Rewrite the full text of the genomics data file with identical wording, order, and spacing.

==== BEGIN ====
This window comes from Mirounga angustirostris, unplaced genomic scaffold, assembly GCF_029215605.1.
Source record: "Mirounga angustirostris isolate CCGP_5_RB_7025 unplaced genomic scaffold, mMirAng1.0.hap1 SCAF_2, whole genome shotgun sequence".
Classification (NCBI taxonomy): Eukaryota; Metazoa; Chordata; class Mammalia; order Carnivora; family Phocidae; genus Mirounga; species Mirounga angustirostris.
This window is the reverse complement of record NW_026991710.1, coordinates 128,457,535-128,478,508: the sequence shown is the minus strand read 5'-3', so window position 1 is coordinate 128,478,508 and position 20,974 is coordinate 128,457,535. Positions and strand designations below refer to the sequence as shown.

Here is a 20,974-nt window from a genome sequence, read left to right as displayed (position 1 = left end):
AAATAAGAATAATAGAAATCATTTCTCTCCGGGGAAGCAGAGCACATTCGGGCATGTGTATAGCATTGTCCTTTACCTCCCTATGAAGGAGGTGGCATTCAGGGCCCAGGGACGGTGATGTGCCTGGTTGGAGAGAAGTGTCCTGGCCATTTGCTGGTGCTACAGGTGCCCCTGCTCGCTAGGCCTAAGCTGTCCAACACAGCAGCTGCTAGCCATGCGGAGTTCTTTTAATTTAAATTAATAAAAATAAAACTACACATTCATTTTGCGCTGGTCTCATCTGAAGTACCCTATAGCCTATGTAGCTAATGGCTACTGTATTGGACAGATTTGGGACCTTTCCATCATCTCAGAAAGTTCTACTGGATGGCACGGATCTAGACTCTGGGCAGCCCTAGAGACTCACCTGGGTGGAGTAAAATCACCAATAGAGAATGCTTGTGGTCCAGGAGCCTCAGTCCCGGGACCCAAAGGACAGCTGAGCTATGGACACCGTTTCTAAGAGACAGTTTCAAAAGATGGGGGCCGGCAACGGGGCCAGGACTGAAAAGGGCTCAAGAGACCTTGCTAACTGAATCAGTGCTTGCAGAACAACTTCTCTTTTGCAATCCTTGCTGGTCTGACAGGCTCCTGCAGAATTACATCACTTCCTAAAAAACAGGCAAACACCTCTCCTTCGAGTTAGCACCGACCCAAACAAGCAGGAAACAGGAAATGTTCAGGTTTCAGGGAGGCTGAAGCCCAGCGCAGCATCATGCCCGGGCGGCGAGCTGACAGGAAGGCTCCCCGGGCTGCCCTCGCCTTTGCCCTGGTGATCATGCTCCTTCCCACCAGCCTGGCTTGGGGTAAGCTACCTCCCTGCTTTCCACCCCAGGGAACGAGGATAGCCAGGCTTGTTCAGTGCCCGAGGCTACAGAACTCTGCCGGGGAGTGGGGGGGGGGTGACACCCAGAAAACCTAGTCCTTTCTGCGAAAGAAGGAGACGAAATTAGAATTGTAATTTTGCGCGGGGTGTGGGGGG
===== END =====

This window comes from Mirounga angustirostris, unplaced genomic scaffold, assembly GCF_029215605.1.
Source record: "Mirounga angustirostris isolate CCGP_5_RB_7025 unplaced genomic scaffold, mMirAng1.0.hap1 SCAF_2, whole genome shotgun sequence".
Classification (NCBI taxonomy): Eukaryota; Metazoa; Chordata; class Mammalia; order Carnivora; family Phocidae; genus Mirounga; species Mirounga angustirostris.
This window is the reverse complement of record NW_026991710.1, coordinates 128,457,535-128,478,508: the sequence shown is the minus strand read 5'-3', so window position 1 is coordinate 128,478,508 and position 20,974 is coordinate 128,457,535. Positions and strand designations below refer to the sequence as shown.

Here is a 20,974-nt window from a genome sequence, read left to right as displayed (position 1 = left end):
AAATAAGAATAATAGAAATCATTTCTCTCCGGGGAAGCAGAGCACATTCGGGCATGTGTATAGCATTGTCCTTTACCTCCCTATGAAGGAGGTGGCATTCAGGGCCCAGGGACGGTGATGTGCCTGGTTGGAGAGAAGTGTCCTGGCCATTTGCTGGTGCTACAGGTGCCCCTGCTCGCTAGGCCTAAGCTGTCCAACACAGCAGCTGCTAGCCATGCGGAGTTCTTTTAATTTAAATTAATAAAAATAAAACTACACATTCATTTTGCGCTGGTCTCATCTGAAGTACCCTATAGCCTATGTAGCTAATGGCTACTGTATTGGACAGATTTGGGACCTTTCCATCATCTCAGAAAGTTCTACTGGATGGCACGGATCTAGACTCTGGGCAGCCCTAGAGACTCACCTGGGTGGAGTAAAATCACCAATAGAGAATGCTTGTGGTCCAGGAGCCTCAGTCCCGGGACCCAAAGGACAGCTGAGCTATGGACACCGTTTCTAAGAGACAGTTTCAAAAGATGGGGGCCGGCAACGGGGCCAGGACTGAAAAGGGCTCAAGAGACCTTGCTAACTGAATCAGTGCTTGCAGAACAACTTCTCTTTTGCAATCCTTGCTGGTCTGACAGGCTCCTGCAGAATTACATCACTTCCTAAAAAACAGGCAAACACCTCTCCTTCGAGTTAGCACCGACCCAAACAAGCAGGAAACAGGAAATGTTCAGGTTTCAGGGAGGCTGAAGCCCAGCGCAGCATCATGCCCGGGCGGCGAGCTGACAGGAAGGCTCCCCGGGCTGCCCTCGCCTTTGCCCTGGTGATCATGCTCCTTCCCACCAGCCTGGCTTGGGGTAAGCTACCTCCCTGCTTTCCACCCCAGGGAACGAGGATAGCCAGGCTTGTTCAGTGCCCGAGGCTACAGAACTCTGCCGGGGAGTGGGGGGGGGGTGACACCCAGAAAACCTAGTCCTTTCTGCGAAAGAAGGAGACGAAATTAGAATTGTAATTTTGCGCGGGGTGTGGGGGG